This is a great little game that has learned lessons from the most celebrated visual novels and adventure games out there, combining the best of the best to create a thoroughly rewarding murder mystery. It can be a bit too ponderous at times, and some of its investigations are more busy work than detective work, but the strength of the writing carries it forward. In any case, you won't find many more surprising games on your PS Vita this year.
Danganronpa: Trigger Happy Havoc is a wonderful fusion of the text-heavy visual novel genre with Phoenix Wright-like murder investigations and trials. Its quirky humor – made all the better by excellent writing and interesting characters – is constantly unsettled by the seriousness of the plot, making for a unique adventure that Vita gamers owe it to themselves to experience.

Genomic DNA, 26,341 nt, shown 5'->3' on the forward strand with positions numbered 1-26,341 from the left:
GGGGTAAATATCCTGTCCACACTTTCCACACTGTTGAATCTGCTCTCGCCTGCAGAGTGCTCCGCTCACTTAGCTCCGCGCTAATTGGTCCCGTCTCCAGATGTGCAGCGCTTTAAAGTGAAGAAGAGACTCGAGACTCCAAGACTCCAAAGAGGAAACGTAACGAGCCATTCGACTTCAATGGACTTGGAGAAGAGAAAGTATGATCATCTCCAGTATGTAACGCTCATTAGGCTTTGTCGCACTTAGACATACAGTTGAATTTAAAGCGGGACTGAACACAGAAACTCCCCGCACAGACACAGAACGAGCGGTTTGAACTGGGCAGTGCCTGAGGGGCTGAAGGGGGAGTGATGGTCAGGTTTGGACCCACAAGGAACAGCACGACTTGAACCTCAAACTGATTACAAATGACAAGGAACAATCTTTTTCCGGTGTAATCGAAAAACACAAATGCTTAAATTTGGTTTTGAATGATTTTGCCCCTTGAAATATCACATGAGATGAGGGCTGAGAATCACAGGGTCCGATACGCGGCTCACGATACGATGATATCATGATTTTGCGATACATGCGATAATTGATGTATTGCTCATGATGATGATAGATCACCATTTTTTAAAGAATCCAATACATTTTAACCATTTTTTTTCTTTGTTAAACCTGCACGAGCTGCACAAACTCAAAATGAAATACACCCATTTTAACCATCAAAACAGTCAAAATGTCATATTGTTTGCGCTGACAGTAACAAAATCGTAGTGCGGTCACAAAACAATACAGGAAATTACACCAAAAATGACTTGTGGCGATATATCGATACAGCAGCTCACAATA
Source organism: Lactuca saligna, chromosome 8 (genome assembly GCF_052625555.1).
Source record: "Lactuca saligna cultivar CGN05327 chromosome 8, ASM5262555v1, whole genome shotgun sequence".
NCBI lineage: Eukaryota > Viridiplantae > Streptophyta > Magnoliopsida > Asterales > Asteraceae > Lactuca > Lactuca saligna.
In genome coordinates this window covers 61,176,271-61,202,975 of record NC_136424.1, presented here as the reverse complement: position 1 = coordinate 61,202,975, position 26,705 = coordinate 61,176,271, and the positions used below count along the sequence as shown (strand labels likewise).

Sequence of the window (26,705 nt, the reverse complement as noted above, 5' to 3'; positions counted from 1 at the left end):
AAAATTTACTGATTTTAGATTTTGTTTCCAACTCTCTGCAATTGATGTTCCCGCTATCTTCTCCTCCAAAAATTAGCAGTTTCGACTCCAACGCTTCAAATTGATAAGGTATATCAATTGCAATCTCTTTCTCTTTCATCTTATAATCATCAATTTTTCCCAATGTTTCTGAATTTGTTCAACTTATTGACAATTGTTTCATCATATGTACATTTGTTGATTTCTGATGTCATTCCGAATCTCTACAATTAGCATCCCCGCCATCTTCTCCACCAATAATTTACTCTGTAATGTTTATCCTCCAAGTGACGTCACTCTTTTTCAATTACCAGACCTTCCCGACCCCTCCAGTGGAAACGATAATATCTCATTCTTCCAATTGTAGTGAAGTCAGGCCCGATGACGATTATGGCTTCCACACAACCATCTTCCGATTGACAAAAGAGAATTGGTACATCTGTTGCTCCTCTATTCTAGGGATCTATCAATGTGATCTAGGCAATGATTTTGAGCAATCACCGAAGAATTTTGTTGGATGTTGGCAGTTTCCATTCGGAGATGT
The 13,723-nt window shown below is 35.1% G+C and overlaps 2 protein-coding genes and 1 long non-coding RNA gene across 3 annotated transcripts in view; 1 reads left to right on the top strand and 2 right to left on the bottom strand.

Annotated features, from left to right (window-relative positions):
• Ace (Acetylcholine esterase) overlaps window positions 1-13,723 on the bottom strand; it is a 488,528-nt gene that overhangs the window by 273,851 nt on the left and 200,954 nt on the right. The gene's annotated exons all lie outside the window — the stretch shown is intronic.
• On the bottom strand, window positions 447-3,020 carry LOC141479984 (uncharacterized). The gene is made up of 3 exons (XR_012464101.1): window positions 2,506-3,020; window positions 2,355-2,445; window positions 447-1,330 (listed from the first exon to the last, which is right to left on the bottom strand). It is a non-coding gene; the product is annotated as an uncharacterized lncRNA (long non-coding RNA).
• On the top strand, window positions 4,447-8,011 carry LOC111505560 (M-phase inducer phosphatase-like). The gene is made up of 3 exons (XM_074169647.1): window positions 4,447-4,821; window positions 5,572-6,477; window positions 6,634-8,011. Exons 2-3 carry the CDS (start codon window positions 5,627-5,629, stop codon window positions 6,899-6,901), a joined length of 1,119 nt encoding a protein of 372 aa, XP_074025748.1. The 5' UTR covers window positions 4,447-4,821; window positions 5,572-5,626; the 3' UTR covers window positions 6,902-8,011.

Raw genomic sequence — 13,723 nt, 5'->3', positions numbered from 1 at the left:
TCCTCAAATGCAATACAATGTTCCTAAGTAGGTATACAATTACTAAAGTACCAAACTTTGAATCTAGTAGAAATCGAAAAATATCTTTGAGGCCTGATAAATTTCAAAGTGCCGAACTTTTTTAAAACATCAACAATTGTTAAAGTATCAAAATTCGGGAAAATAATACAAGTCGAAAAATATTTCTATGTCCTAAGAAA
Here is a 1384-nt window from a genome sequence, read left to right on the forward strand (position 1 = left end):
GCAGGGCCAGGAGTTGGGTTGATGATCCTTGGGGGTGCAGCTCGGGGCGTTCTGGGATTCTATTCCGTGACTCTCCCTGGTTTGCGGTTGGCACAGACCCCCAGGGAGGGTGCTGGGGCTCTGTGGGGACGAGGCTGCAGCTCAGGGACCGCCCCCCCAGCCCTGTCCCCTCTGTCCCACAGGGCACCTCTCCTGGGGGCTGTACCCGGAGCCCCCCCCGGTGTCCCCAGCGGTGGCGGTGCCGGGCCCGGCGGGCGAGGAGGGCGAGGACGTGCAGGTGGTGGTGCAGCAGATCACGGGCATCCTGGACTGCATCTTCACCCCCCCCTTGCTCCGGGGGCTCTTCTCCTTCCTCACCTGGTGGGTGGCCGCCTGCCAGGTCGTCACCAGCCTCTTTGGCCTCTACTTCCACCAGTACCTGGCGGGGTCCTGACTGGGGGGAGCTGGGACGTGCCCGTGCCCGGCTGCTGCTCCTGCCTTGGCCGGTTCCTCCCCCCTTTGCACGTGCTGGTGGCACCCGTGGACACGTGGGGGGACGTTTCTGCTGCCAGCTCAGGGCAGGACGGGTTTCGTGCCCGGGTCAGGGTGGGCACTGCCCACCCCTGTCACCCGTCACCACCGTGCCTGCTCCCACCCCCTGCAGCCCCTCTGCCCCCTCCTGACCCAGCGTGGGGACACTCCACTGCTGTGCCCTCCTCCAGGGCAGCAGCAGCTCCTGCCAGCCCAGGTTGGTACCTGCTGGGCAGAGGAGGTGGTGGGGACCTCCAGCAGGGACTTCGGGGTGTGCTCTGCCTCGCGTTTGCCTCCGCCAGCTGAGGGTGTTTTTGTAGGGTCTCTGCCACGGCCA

Danganronpa may have more gameplay elements than most traditional visual novels, but it is a still a VN at its core and thus the story trumps all in this case. And it goes without saying the plot of Danganronpa is great in many different ways. It can be dark, it can be emotional, it can be suspenseful, it can be heartwarming and above all else it can be insanely clever. When all is said and done and you've solved every mystery and survived each twist and turn, it becomes readily evident that a lot of thought was put into making the plot work.
One of the things I find most impressive is that, on the surface, the premise of Danganronpa is really quite silly. No, really. Try explaining to someone that it's the story of group of "ultimate" students being trapped and coerced to kill eachother in a school by a sadistic teddy bear. In fact, you don't have to look very far to see disdain for this series and how ridiculous it can be at times. There are many who simply can't take it seriously when the villain is a psychotic cartoony teddy bear and the blood is pepto-bismol pink.